In “Let’s bypass politics as usual” (Sept. 4), Laurel E. LaFramboise claims that our Founding Fathers were the authors of the phrase “one nation under God, indivisible, with liberty and justice for all.” It is actually part of the current version of the Pledge of Allegiance, originally called the Pledge to the Flag, which was written by Ralph Bellamy in 1892, more than 100 years after the Founding Fathers signed the Constitution. The words “under God” were added in 1954 at the behest of various religious organizations as well as several congressmen.
The Supreme Court has ruled that “under God” in the pledge does not constitute a violation of the First Amendment. When people state that God exists, they are simply espousing religious beliefs. Therefore, when the United States government incorporated “under God” in its pledge, it accepted these beliefs and, consequently, endorsed monotheistic religions.
The Constitution, the basis of all of the laws in the United States, contains no reference to any god or other deity because the Founding Fathers understood that religion can be a polarizing and divisive force. They concluded that the best way to provide for the common good was to form a secular government.
Ms. LaFramboise continues by maintaining that “today God is not allowed in public schools” and that “prayer is frowned upon at public events.” The religious right and various conservative organizations persist in perpetuating the lie that the Supreme Court outlawed all prayers in public schools. Individuals do have the right to pray there on a voluntary basis in a nondisruptive way.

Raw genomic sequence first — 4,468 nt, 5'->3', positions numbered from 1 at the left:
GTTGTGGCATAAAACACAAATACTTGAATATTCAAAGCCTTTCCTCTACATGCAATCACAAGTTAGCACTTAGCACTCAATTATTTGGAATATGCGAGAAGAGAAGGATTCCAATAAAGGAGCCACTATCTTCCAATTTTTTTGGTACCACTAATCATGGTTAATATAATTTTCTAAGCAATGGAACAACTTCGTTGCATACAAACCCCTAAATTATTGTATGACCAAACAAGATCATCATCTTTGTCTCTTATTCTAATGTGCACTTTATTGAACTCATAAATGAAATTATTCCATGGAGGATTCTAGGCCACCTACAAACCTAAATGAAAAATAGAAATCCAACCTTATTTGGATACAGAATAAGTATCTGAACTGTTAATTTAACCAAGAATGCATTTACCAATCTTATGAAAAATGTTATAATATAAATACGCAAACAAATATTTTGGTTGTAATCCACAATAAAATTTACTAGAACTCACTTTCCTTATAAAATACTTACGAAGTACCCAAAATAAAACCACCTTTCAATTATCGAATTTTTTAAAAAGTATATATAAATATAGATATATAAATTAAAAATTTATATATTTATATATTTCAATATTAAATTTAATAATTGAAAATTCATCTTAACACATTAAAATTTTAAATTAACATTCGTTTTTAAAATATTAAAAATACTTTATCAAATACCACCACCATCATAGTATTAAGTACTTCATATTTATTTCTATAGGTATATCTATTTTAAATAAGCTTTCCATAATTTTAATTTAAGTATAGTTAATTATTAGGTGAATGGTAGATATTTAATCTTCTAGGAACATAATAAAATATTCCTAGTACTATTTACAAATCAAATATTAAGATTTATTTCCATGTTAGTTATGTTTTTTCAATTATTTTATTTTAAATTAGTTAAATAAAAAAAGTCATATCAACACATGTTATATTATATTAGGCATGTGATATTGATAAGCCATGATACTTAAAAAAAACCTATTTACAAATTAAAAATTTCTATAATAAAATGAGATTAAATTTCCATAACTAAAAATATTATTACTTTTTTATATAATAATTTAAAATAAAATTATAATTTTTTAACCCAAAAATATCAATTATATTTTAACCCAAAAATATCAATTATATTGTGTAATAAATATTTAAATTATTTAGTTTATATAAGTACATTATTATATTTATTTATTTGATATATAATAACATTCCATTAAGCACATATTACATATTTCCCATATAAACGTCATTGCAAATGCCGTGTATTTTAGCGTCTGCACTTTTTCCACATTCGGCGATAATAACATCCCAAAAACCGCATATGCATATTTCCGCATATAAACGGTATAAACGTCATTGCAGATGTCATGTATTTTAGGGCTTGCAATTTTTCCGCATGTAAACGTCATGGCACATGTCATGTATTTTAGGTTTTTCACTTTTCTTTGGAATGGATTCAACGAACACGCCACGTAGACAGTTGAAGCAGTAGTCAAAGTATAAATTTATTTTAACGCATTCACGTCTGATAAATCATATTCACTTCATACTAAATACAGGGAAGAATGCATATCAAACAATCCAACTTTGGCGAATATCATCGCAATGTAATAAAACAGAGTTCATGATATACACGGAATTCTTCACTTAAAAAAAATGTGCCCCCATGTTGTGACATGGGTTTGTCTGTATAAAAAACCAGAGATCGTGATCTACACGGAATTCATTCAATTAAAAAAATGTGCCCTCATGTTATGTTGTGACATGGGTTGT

In the 1962 Engel v. Vitale decision, the court ruled that public school- and government-sponsored prayers do violate the First Amendment. By requiring a captive audience to listen to prayers, even nondenominational ones, including those delivered by students at graduations, for example, that school, which is government-funded, would indeed bring about a government-established religion. Public schools have to be inclusive and have to protect the rights of all people, including religious minorities and nonbelievers, equally.
A paid (Christian) preacher has opened each session of Congress with a prayer since 1789. This has to be the epitome of hypocrisy. James Madison, the father of the Constitution, strongly opposed this practice. The United States may be a nation of mostly Christians, but that does not mean that it is a “Christian nation.”
PlainfieldMORE IN Letters
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